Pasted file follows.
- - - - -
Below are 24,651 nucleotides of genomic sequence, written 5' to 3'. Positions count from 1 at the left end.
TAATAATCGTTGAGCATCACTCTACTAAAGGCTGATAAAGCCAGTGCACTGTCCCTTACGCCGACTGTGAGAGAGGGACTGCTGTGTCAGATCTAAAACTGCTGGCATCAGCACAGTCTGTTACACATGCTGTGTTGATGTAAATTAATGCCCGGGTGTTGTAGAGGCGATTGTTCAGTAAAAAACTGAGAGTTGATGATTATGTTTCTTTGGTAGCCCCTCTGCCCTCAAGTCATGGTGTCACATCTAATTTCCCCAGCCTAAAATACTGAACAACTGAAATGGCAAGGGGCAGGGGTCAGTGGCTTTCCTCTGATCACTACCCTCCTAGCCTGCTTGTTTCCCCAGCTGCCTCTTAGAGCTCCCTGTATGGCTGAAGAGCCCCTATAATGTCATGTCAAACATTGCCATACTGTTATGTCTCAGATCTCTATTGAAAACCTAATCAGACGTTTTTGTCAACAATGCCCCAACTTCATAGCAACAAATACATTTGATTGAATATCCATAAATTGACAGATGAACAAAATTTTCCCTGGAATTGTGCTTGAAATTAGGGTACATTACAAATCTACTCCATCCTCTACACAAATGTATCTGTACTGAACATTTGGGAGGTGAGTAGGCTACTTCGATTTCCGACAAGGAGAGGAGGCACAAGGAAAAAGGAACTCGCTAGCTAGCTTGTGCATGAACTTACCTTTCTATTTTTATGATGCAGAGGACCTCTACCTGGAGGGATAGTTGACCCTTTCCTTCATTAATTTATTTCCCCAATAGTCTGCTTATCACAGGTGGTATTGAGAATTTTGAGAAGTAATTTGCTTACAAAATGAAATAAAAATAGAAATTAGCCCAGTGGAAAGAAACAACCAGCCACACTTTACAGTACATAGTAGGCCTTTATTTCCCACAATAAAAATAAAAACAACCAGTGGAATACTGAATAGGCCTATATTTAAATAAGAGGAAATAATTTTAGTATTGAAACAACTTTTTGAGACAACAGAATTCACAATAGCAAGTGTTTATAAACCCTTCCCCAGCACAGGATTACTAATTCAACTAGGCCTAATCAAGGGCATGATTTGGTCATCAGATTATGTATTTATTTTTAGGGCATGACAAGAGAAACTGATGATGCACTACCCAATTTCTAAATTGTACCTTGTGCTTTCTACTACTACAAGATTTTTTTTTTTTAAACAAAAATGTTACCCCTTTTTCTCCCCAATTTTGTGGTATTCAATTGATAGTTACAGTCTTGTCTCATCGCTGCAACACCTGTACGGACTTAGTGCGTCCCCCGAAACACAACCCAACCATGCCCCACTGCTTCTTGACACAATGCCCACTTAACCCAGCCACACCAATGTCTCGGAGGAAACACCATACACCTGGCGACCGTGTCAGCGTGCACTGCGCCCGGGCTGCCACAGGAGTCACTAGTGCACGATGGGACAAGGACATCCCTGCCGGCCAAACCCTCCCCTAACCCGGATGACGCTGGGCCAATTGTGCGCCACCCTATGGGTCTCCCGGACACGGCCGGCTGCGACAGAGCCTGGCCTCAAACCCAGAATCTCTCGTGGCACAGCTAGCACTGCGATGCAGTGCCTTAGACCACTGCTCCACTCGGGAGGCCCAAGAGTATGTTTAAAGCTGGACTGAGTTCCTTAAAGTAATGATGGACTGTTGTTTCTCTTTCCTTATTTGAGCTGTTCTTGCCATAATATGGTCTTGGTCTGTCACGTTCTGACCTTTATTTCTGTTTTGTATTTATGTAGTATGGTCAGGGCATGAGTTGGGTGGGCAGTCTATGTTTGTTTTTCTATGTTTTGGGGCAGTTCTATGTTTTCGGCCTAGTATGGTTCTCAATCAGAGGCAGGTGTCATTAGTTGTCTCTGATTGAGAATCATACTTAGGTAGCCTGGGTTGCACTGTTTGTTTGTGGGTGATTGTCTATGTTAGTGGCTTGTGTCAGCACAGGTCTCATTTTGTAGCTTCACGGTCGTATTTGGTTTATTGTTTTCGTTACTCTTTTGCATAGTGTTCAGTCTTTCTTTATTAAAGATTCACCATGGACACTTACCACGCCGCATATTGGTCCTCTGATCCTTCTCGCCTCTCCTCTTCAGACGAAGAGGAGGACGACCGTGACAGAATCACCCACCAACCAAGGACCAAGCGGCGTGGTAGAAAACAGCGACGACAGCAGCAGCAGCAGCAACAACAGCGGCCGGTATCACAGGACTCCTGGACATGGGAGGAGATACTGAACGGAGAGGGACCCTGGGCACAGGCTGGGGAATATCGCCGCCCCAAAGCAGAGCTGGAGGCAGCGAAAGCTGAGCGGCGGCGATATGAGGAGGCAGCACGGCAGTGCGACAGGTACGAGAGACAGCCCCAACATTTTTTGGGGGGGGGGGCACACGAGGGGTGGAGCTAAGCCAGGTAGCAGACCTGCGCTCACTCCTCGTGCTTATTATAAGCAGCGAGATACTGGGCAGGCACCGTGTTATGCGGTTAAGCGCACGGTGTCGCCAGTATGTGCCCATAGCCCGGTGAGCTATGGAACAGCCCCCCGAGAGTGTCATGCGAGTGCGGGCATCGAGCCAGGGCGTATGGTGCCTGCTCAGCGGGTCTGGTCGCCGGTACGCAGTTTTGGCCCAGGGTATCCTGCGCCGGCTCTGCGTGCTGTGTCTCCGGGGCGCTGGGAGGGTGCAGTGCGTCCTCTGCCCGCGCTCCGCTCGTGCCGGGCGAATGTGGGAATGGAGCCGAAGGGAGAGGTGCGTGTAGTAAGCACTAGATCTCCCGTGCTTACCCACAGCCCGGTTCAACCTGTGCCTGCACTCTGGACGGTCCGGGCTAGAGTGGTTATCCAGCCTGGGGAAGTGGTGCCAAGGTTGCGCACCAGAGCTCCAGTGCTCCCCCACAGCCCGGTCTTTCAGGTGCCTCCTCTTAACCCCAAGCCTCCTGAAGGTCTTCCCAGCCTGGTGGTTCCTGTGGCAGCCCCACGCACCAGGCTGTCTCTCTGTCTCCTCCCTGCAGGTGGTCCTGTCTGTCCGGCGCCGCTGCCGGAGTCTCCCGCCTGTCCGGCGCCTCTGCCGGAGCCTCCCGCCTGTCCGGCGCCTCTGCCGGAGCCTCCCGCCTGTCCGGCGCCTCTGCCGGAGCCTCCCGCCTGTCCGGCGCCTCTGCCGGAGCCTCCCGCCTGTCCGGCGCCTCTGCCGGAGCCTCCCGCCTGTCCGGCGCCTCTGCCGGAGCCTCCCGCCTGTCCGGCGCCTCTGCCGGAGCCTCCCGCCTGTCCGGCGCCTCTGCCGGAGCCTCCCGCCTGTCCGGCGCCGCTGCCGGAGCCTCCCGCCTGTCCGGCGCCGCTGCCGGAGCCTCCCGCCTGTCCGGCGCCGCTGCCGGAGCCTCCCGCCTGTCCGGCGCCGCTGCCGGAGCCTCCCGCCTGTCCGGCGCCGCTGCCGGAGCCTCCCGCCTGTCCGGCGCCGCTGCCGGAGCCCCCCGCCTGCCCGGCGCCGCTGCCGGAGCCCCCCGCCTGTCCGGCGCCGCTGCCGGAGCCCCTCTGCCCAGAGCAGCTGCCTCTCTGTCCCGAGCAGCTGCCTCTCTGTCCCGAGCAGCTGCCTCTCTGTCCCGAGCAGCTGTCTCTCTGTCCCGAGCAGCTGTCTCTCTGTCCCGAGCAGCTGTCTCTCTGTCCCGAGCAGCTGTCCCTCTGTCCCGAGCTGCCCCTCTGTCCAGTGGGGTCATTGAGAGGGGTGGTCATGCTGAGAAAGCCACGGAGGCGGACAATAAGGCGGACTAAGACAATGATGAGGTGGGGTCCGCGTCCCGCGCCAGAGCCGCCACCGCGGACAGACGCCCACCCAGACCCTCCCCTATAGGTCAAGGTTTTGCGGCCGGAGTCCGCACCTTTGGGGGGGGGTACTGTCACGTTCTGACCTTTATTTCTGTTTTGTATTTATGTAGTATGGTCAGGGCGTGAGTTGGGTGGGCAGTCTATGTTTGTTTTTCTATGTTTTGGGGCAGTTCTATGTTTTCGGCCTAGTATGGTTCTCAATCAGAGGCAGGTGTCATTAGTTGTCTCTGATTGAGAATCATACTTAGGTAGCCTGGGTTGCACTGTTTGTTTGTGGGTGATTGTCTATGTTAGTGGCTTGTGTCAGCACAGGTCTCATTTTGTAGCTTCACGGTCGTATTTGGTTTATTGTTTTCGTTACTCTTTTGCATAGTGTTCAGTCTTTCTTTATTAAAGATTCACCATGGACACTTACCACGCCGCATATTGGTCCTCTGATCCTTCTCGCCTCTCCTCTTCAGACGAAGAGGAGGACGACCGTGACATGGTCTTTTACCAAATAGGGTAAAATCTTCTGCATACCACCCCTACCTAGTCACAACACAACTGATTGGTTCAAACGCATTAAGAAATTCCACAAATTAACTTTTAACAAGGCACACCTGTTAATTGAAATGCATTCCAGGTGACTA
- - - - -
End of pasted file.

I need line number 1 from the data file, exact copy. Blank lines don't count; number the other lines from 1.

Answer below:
Below are 24,651 nucleotides of genomic sequence, written 5' to 3'. Positions count from 1 at the left end.